WASHINGTON (AP) -- The Senate on Tuesday confirmed school choice advocate Betsy DeVos as Education secretary by the narrowest of margins, with Vice President Mike Pence breaking a 50-50 tie in a historic vote.

Two Republicans joined Democrats in the unsuccessful effort to derail the nomination of the wealthy Republican donor. The Senate historian said Pence's vote was the first by a vice president to break a tie on a Cabinet nomination.

Democrats cited her lack of public school experience and financial interests in organizations pushing charter schools. DeVos has said she would divest herself from those organizations.

Republicans Susan Collins of Maine and Lisa Murkowski of Alaska fear that DeVos' focus on charter schools will undermine remote public schools in their states.

Despite the win, DeVos emerges bruised from the highly divisive nomination process. She has faced criticism, even ridicule for her stumbles and confusion during her confirmation hearing and scathing criticism from teachers unions and civil rights activists over her support of charter schools and her conservative religious beliefs.

But President Donald Trump remained uncompromising and accused Democrats for seeking to torpedo education progress. In a tweet before the vote, he wrote "Betsy DeVos is a reformer, and she is going to be a great Education Sec. for our kids!"

U.S. Sen. Al Franken (D-Minn.) released the following statement after the vote:

“One of the most important jobs in our government is the Secretary of Education, who directly oversees the policies that children, teachers, school administrators, and entire communities depend on,” said Sen. Franken. “It’s not a job for amateurs who don’t know the first thing about education. I voted against the nomination of Betsy DeVos, a billionaire Republican donor, because she is the most incompetent cabinet-level nominee I have ever seen. Last night, I urged my Republican colleagues to oppose her nomination, because if we cannot set party loyalty aside long enough to perform the essential duty of vetting the President’s nominees, then I don’t know what we are even doing here. Betsy DeVos has demonstrated that she is fundamentally unqualified to lead the Education Department, and it’s a shame that Republicans voted to confirm one of their major donors instead of looking out for our children."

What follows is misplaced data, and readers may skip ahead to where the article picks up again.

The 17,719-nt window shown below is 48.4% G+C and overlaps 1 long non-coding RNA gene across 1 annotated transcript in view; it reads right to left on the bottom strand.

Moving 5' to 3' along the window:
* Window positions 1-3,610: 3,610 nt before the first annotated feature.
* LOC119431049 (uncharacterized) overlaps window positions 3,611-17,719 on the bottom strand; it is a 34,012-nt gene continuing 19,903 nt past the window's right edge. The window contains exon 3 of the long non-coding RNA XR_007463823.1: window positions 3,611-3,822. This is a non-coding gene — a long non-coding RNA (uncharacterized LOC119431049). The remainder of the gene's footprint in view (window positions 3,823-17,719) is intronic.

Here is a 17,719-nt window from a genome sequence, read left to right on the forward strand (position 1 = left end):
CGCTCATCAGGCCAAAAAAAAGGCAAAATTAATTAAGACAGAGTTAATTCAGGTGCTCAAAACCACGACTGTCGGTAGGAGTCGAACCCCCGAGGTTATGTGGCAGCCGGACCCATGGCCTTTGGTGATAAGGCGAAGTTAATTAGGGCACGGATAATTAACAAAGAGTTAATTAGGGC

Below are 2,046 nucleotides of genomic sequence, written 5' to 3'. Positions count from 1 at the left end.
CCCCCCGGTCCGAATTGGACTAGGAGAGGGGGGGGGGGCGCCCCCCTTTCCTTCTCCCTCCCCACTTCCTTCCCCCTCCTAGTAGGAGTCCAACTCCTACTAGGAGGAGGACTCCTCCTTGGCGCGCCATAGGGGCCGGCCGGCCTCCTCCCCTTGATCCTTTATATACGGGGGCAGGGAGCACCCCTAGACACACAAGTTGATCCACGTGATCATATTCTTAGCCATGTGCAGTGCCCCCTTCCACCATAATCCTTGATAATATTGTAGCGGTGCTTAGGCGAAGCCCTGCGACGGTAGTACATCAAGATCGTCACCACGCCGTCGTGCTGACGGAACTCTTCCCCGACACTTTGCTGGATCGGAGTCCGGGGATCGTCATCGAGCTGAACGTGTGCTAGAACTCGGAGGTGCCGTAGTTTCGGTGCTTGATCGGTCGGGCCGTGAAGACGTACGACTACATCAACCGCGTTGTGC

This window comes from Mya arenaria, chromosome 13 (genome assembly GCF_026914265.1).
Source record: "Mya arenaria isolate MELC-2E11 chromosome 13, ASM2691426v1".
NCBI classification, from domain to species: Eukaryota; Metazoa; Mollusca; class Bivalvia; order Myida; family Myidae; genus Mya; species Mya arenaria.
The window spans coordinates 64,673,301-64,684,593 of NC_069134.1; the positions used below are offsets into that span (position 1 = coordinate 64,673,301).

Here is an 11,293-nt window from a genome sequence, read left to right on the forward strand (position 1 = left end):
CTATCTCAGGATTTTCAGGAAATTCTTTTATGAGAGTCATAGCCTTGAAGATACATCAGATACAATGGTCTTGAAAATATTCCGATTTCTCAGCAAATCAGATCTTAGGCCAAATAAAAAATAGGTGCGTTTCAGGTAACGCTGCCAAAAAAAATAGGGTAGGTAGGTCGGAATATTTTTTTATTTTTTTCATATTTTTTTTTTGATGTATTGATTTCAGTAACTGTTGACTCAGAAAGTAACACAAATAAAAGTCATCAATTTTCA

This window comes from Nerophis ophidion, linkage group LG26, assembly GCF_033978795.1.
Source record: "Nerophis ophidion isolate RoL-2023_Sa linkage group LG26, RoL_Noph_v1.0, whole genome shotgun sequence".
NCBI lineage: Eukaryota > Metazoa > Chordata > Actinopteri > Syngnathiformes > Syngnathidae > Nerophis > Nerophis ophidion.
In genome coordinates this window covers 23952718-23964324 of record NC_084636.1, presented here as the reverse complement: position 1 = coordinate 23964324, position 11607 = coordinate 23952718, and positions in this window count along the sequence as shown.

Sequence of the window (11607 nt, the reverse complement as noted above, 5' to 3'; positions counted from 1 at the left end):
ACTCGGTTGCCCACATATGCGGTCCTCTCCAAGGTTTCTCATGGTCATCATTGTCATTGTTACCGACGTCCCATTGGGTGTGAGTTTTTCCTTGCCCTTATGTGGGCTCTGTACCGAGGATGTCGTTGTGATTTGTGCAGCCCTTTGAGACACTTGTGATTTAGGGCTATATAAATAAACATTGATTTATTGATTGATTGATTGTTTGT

After an all-night speaking marathon by Democrats, Sen. Patty Murray of Washington state,urged her Republican colleagues to vote against DeVos, calling her unqualified and saying that she will be a poor advocate for low income families and students with disabilities who rely on public education.

"We are just within one vote of sending this nomination back and asking the president to send us a nominee that can be supported by members on both sides of the aisle, that can set a vision that can fight for public schools, that can be that champion," Murray said.

Senate Majority Leader Mitch McConnell said DeVos will seek to empower states, not federal bureaucrats, to make important education decisions.

"I know that she is committed to improving our education system so that every child - every child - has a brighter future," McConnell said ahead of the vote.

DeVos has provided few details about her policy agenda, but she is sure to have a busy job. DeVos will have to weigh in on the implementation of the Every Student Succeeds Act and possibly undo some of the previous administration's regulation initiatives on school accountability and spending, which have been criticized by Republicans as federal overreach. Rules on such things as accountability already have been on hold.

She will have to address several hot-button issues in higher education, such as rising tuition costs, growing student debt and the troubled for-profit colleges, many of which have closed down, leaving students with huge loans and without a good education or job prospects. Observers will pay close attention to how DeVos deals with sexual assault and freedom of speech on campuses.